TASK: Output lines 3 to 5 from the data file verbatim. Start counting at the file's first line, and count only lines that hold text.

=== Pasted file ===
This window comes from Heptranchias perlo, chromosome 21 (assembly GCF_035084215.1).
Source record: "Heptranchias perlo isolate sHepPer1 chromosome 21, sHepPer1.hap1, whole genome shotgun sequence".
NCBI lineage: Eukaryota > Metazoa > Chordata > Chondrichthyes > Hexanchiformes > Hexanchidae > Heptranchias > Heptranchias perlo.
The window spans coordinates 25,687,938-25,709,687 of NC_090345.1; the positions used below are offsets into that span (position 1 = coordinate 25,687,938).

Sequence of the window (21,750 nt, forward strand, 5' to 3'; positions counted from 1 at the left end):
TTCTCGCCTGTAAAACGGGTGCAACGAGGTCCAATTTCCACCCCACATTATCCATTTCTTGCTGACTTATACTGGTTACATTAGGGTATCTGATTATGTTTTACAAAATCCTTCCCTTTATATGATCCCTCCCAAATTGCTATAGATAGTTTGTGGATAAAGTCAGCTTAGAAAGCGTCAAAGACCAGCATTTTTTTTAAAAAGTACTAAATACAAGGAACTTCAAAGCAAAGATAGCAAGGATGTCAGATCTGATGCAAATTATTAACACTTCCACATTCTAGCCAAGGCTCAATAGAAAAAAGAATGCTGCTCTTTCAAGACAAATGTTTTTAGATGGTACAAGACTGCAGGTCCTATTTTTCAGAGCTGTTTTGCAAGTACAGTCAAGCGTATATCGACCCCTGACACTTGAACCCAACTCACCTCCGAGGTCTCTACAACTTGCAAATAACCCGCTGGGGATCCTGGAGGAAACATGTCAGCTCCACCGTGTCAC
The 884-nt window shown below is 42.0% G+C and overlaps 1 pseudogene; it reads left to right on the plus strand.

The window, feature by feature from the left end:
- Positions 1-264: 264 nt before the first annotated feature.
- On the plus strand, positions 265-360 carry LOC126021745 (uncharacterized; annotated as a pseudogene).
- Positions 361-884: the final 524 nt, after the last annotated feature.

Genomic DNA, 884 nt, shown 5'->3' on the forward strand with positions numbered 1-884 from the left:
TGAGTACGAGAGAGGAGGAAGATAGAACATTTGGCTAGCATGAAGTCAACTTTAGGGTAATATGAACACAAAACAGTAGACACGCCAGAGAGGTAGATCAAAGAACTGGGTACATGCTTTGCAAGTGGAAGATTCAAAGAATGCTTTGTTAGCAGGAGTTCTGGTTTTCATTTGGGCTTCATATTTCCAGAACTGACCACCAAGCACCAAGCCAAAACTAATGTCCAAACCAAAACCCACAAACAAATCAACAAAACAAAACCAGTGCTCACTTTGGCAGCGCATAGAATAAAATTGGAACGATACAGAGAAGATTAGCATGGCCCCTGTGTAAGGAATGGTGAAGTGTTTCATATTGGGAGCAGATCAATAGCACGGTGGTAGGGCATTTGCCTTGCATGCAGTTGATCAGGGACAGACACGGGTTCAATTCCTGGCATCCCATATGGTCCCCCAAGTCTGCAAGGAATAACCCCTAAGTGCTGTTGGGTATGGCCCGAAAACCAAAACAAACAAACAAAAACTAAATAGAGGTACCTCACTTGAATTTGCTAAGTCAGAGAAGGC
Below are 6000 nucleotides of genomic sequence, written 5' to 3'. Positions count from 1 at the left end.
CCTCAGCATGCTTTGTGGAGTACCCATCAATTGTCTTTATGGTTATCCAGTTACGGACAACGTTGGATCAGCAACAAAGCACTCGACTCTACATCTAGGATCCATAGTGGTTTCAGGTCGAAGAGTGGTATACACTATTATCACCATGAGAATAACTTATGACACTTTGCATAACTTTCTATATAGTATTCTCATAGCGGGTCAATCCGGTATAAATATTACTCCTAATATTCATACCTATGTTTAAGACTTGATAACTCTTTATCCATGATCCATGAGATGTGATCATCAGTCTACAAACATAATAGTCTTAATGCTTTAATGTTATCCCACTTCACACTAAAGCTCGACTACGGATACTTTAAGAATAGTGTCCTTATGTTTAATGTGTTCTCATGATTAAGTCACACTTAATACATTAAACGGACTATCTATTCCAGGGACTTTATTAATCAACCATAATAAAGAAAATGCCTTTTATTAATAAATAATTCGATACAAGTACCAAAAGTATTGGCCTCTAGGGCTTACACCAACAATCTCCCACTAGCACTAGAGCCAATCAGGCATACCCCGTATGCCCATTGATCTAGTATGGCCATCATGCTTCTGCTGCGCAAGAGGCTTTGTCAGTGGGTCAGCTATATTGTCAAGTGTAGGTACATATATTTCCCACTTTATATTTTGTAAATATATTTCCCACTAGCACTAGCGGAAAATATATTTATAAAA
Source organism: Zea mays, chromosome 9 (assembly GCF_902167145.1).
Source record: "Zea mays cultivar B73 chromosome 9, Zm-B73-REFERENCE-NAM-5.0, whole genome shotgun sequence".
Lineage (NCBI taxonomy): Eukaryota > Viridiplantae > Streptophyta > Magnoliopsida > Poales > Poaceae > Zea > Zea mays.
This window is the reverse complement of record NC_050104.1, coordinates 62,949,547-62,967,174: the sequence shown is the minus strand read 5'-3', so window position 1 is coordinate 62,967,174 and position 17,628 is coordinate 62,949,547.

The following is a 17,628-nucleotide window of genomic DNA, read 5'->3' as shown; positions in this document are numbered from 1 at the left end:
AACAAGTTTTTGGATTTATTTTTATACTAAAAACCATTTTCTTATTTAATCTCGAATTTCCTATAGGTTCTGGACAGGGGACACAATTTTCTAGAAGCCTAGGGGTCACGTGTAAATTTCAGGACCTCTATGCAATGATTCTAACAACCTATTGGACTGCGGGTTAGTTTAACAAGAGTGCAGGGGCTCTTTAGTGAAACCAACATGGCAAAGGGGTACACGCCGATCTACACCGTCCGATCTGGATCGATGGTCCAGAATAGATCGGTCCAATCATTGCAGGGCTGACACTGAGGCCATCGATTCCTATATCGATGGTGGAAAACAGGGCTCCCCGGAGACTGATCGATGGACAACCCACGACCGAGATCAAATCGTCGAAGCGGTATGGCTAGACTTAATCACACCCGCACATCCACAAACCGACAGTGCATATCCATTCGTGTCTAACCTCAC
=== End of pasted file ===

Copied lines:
NCBI lineage: Eukaryota > Metazoa > Chordata > Chondrichthyes > Hexanchiformes > Hexanchidae > Heptranchias > Heptranchias perlo.
The window spans coordinates 25,687,938-25,709,687 of NC_090345.1; the positions used below are offsets into that span (position 1 = coordinate 25,687,938).

Sequence of the window (21,750 nt, forward strand, 5' to 3'; positions counted from 1 at the left end):